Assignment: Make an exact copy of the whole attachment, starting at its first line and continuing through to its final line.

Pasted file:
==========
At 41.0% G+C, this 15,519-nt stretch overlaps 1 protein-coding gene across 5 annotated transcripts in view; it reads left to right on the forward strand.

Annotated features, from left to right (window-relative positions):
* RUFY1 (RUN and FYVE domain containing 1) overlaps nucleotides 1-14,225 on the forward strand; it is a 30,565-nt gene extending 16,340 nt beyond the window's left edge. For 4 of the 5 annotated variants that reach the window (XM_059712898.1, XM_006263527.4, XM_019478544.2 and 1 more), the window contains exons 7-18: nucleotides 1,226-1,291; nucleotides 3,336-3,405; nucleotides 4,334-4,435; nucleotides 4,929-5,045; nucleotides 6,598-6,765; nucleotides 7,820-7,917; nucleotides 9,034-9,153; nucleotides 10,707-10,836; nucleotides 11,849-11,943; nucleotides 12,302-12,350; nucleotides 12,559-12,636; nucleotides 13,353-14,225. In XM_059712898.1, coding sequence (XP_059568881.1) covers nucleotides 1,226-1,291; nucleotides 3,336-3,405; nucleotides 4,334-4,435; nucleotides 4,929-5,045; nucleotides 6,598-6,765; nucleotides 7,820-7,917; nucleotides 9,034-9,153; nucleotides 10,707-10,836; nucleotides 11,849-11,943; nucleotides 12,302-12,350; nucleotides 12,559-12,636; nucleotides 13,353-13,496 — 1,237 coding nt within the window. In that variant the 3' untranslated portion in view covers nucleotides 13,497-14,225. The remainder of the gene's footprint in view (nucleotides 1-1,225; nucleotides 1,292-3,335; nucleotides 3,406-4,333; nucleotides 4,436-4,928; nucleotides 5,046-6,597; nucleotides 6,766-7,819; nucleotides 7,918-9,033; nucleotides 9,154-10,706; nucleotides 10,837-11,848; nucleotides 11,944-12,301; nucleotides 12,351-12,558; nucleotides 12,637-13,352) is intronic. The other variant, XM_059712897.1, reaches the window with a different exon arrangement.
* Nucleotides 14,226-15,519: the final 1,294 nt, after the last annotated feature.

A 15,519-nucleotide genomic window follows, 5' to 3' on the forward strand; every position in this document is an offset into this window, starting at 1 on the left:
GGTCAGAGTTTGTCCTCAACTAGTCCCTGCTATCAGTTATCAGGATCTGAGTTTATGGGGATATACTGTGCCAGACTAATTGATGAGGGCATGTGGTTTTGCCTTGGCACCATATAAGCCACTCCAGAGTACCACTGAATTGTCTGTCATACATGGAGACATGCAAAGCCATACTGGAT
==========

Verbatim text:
At 41.0% G+C, this 15,519-nt stretch overlaps 1 protein-coding gene across 5 annotated transcripts in view; it reads left to right on the forward strand.

Annotated features, from left to right (window-relative positions):
* RUFY1 (RUN and FYVE domain containing 1) overlaps nucleotides 1-14,225 on the forward strand; it is a 30,565-nt gene extending 16,340 nt beyond the window's left edge. For 4 of the 5 annotated variants that reach the window (XM_059712898.1, XM_006263527.4, XM_019478544.2 and 1 more), the window contains exons 7-18: nucleotides 1,226-1,291; nucleotides 3,336-3,405; nucleotides 4,334-4,435; nucleotides 4,929-5,045; nucleotides 6,598-6,765; nucleotides 7,820-7,917; nucleotides 9,034-9,153; nucleotides 10,707-10,836; nucleotides 11,849-11,943; nucleotides 12,302-12,350; nucleotides 12,559-12,636; nucleotides 13,353-14,225. In XM_059712898.1, coding sequence (XP_059568881.1) covers nucleotides 1,226-1,291; nucleotides 3,336-3,405; nucleotides 4,334-4,435; nucleotides 4,929-5,045; nucleotides 6,598-6,765; nucleotides 7,820-7,917; nucleotides 9,034-9,153; nucleotides 10,707-10,836; nucleotides 11,849-11,943; nucleotides 12,302-12,350; nucleotides 12,559-12,636; nucleotides 13,353-13,496 — 1,237 coding nt within the window. In that variant the 3' untranslated portion in view covers nucleotides 13,497-14,225. The remainder of the gene's footprint in view (nucleotides 1-1,225; nucleotides 1,292-3,335; nucleotides 3,406-4,333; nucleotides 4,436-4,928; nucleotides 5,046-6,597; nucleotides 6,766-7,819; nucleotides 7,918-9,033; nucleotides 9,154-10,706; nucleotides 10,837-11,848; nucleotides 11,944-12,301; nucleotides 12,351-12,558; nucleotides 12,637-13,352) is intronic. The other variant, XM_059712897.1, reaches the window with a different exon arrangement.
* Nucleotides 14,226-15,519: the final 1,294 nt, after the last annotated feature.

A 15,519-nucleotide genomic window follows, 5' to 3' on the forward strand; every position in this document is an offset into this window, starting at 1 on the left:
GGTCAGAGTTTGTCCTCAACTAGTCCCTGCTATCAGTTATCAGGATCTGAGTTTATGGGGATATACTGTGCCAGACTAATTGATGAGGGCATGTGGTTTTGCCTTGGCACCATATAAGCCACTCCAGAGTACCACTGAATTGTCTGTCATACATGGAGACATGCAAAGCCATACTGGAT